WASHINGTON – There was no way Will Miles Clark was going to let his family stop him from driving over the new Hoover Dam Bypass last year, but he did make a concession.

The 106-year-old Oro Valley, Ariz., resident agreed to let his son ride shotgun.

Clark, who turned 107 on Wednesday, said it wasn’t long before other motorists started “going bonkers” at the sight of a centenarian behind the wheel.

Maybe they should get used to it: Clark represents a growing wave of Arizona residents older than 100, according to the 2010 U.S. Census. It said there were 832 centenarians in the state in 2010, a 27 percent increase from 2000.

Gerontologists offer different explanations for the increase in the oldest of the old.

Anne Morrison, director of education for the University of Arizona’s Center on Aging, thinks it has something to do with what the state’s centenarians have been through in their long lives up to this point.

“Once they’ve hit 85, the healthy ones have shown they’re strong enough to overcome problems,” Morrison said. “If something hasn’t taken them before that, they’re good beyond 100.”

It’s not just an Arizona phenomenon. Dennis Garvey, director of the Center for Successful Aging at Yavapai College in Prescott, Ariz., pointed to the birthday shout-outs Willard Scott does on NBC’s “Today” show.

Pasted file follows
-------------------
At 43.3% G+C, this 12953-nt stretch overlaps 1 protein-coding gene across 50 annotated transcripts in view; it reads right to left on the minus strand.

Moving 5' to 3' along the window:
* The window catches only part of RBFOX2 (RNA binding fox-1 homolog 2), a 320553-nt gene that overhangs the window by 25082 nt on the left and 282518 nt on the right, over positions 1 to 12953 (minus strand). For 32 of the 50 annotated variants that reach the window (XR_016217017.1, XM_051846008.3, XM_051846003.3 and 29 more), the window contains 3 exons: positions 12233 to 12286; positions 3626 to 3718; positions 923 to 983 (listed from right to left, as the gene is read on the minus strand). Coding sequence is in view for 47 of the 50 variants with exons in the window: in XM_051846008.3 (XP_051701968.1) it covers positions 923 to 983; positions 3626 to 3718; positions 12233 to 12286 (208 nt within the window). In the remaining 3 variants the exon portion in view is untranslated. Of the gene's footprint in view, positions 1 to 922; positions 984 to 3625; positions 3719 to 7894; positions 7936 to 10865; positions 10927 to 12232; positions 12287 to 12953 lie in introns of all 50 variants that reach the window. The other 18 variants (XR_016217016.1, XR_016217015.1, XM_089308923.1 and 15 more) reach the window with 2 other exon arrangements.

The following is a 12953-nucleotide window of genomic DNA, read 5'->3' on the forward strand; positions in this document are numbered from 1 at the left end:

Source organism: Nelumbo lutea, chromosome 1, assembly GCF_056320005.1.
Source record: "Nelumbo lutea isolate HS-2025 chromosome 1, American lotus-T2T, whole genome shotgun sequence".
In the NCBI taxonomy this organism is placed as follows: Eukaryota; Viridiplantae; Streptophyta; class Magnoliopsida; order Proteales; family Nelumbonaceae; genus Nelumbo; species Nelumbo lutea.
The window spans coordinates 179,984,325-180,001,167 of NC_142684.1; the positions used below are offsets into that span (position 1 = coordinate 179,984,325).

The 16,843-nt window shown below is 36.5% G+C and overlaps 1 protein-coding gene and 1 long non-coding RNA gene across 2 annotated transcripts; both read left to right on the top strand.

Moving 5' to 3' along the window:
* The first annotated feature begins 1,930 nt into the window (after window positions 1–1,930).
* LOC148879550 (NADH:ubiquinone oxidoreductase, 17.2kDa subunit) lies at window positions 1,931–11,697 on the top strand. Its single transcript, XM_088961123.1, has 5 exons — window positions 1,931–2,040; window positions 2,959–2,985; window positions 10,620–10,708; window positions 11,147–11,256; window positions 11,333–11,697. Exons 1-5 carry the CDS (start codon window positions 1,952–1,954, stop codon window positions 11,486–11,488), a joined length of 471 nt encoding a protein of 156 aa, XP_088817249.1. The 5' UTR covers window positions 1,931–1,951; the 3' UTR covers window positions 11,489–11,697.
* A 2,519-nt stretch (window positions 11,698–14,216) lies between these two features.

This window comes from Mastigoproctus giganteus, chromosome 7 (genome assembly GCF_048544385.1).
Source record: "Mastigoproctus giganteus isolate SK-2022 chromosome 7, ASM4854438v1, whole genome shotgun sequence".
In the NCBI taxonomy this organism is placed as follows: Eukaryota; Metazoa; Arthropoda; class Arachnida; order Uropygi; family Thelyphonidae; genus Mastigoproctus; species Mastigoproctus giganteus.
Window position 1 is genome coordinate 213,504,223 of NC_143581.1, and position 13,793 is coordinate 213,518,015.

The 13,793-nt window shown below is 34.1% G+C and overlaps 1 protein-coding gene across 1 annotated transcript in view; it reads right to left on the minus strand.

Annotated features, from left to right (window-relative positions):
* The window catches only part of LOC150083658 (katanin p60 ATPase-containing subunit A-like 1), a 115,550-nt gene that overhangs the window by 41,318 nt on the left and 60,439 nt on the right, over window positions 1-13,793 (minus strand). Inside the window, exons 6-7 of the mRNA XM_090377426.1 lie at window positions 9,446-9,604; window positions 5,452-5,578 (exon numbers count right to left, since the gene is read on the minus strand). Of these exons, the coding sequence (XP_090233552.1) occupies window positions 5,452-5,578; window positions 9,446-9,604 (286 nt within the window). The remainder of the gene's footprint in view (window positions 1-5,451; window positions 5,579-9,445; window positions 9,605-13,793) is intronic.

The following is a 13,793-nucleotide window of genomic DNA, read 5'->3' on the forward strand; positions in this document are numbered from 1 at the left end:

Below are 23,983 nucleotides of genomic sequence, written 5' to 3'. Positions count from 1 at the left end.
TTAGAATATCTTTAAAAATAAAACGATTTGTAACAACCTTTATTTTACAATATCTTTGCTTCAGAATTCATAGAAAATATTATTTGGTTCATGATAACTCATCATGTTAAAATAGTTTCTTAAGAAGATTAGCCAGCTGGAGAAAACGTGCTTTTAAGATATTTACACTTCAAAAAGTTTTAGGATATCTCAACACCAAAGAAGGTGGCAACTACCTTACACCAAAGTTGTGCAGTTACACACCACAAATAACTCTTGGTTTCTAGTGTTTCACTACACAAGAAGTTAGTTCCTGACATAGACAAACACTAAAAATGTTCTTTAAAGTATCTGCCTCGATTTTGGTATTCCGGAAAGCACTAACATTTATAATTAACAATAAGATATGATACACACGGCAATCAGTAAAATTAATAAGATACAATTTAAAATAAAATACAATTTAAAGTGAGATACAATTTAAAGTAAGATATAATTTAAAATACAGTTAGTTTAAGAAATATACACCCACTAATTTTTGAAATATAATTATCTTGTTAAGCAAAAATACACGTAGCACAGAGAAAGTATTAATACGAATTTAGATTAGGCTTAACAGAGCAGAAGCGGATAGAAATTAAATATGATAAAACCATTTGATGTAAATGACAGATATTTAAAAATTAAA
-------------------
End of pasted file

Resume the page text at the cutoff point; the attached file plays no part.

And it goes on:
“A long time ago, he used to do birthdays for anyone at 65. Then it rose to 80,” Garvey said. “But soon, he had to increase it to 100. There are so many people 85 and over in this country, that it’s not a celebration anymore.”

While the number of centenarians have changed, so too have the 100-year-olds themselves.

“They’re starting to experience the vulnerabilities of aging, but they’re camping, hiking, biking,” said Melanie Starns, assistant director of the Arizona Department of Economic Service’s Aging and Adult Services division.

And whether it’s Clark — a big fan of Google — or others using Skype, iPhones or iPads, even the most aged aren’t living like they used to.

“I see so many older people trying to see menus at restaurants by using their iPhone and iPad lights,” Starns said.

Clark said he learned how to use a computer for the first time for his 105th birthday and found too many things to Google to stay bored. He said he got rid of his encyclopedias in favor of the search engine.

“I look some crazy things up. I look up someone in sports, or learn about an artist,” he said.

Clark, who drove with his wife until she died at age 103, rode in a horse-and-buggy as a child in rural Iowa. The Model T was popular when he was studying dentistry at Creighton, and he retired from practice the year after President Kennedy was shot. He’s seen the invention of cars, televisions, refrigeration, nuclear weapons and airplanes.

“But the most amazing thing is these cell phones,” said Clark, who plans to drive to Creighton with his family to be honored at the dental school this month.

“I think about those kids with those things, and they can show pictures,” he said. “And that texting: How do they drive and do that at the same time?”

The Cronkite News Service is a program of Arizona State University’s Walter Cronkite School of Journalism and Mass Communication.